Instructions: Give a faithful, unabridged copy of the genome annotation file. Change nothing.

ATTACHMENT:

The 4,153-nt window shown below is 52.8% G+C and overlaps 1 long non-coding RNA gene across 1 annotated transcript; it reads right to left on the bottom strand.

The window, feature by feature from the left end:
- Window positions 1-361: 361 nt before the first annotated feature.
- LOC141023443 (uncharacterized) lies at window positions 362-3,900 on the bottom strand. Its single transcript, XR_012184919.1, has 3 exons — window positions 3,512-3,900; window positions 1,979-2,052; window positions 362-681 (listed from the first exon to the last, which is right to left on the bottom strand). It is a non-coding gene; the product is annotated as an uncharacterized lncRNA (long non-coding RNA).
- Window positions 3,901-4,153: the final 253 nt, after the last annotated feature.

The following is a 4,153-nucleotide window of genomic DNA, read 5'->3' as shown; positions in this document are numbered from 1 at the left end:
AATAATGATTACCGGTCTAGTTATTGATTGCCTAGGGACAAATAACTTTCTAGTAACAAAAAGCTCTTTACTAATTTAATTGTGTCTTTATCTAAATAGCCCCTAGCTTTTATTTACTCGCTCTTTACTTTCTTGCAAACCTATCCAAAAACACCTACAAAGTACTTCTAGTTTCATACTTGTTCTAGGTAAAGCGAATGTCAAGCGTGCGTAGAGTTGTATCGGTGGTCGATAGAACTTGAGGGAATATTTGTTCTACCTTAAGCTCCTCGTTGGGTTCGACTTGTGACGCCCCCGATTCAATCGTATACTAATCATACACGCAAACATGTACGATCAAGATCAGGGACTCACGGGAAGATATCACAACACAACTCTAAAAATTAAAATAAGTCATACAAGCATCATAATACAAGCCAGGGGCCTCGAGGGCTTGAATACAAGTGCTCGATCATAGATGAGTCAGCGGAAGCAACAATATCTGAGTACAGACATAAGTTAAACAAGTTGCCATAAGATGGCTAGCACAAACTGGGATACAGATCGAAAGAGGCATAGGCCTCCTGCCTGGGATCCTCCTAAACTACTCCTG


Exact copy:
The 4,153-nt window shown below is 52.8% G+C and overlaps 1 long non-coding RNA gene across 1 annotated transcript; it reads right to left on the bottom strand.

The window, feature by feature from the left end:
- Window positions 1-361: 361 nt before the first annotated feature.
- LOC141023443 (uncharacterized) lies at window positions 362-3,900 on the bottom strand. Its single transcript, XR_012184919.1, has 3 exons — window positions 3,512-3,900; window positions 1,979-2,052; window positions 362-681 (listed from the first exon to the last, which is right to left on the bottom strand). It is a non-coding gene; the product is annotated as an uncharacterized lncRNA (long non-coding RNA).
- Window positions 3,901-4,153: the final 253 nt, after the last annotated feature.

The following is a 4,153-nucleotide window of genomic DNA, read 5'->3' as shown; positions in this document are numbered from 1 at the left end:
AATAATGATTACCGGTCTAGTTATTGATTGCCTAGGGACAAATAACTTTCTAGTAACAAAAAGCTCTTTACTAATTTAATTGTGTCTTTATCTAAATAGCCCCTAGCTTTTATTTACTCGCTCTTTACTTTCTTGCAAACCTATCCAAAAACACCTACAAAGTACTTCTAGTTTCATACTTGTTCTAGGTAAAGCGAATGTCAAGCGTGCGTAGAGTTGTATCGGTGGTCGATAGAACTTGAGGGAATATTTGTTCTACCTTAAGCTCCTCGTTGGGTTCGACTTGTGACGCCCCCGATTCAATCGTATACTAATCATACACGCAAACATGTACGATCAAGATCAGGGACTCACGGGAAGATATCACAACACAACTCTAAAAATTAAAATAAGTCATACAAGCATCATAATACAAGCCAGGGGCCTCGAGGGCTTGAATACAAGTGCTCGATCATAGATGAGTCAGCGGAAGCAACAATATCTGAGTACAGACATAAGTTAAACAAGTTGCCATAAGATGGCTAGCACAAACTGGGATACAGATCGAAAGAGGCATAGGCCTCCTGCCTGGGATCCTCCTAAACTACTCCTG